Although the monarch butterfly is not in immediate danger of extinction, its long-distance, multigenerational migration north and south across North America is now recognized as an ““endangered biological phenomenon”” by the IUCN. Overwintering sights in Mexico are vulnerable to destruction, as are habitat corridors along the length of the migratory flyway routes (Calvert & Brower, 1986). The North American Monarch Conservation Plan has been developed within the framework of the trinational, Montreal-based Commission for Environmental Cooperation (CEC), to promote monarch conservation in Canada, the United States, and Mexico. The main objective of the CEC is to maintain healthy monarch populations and habitats throughout the migratory flyway while promoting sustainable local livelihoods at the wintering grounds in Mexico. The Monarch Butterfly Conservation Plan provides a detailed overview of the migratory patterns, life cycle, and current conservation status of this charismatic migrant, and it can be downloaded at http://www.cec.org/monarch.

A good follow-up to this lab activity is to have the participants develop and certify an official monarch waystation through the Monarch Watch program (http://www.monarchwatch.org/waystations/). Monarch waystations are garden habitats that provide plant resources necessary for monarchs to produce successive generations throughout their long-distance migration. Milkweeds and nectar sources are declining as a result of human activity and habitat fragmentation and loss. Creating and certifying monarch waystations after the tagging exercise reinforces the importance of providing wildlife habitat and corridors in urban environments, especially for species that undergo long-distance migration. Creating and maintaining a monarch waystation can increase participants' knowledge and appreciation of ecology and the environment.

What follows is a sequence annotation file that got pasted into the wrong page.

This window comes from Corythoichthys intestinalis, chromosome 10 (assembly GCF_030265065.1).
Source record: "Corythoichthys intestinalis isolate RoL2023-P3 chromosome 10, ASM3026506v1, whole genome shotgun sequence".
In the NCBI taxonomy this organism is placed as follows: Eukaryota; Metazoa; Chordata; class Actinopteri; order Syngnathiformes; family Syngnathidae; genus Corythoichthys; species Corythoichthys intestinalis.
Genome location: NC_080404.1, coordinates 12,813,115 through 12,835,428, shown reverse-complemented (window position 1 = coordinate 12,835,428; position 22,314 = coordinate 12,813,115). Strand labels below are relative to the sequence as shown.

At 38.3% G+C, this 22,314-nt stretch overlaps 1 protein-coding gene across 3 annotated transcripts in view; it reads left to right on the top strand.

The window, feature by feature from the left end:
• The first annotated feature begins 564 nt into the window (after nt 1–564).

Acknowledgments

I thank the numerous Butterfly Ecology and Ecology Lab students at Clemson University, as well as David Tonkyn, for their dedicated participation in this lab activity over several field seasons. I also thank Barbara Speziale of Clemson for her support in the development of this project. Many thanks to Lisa Wagner and the South Carolina Botanical Gardens for assistance with monarch tagging and for facilitating the planting of a milkweed waystation. Finally, I thank Peter Adler and three anonymous reviewers for helpful comments that greatly improved the manuscript. This research was supported through funds from Clemson University's Creative Inquiry Undergraduate Research Program.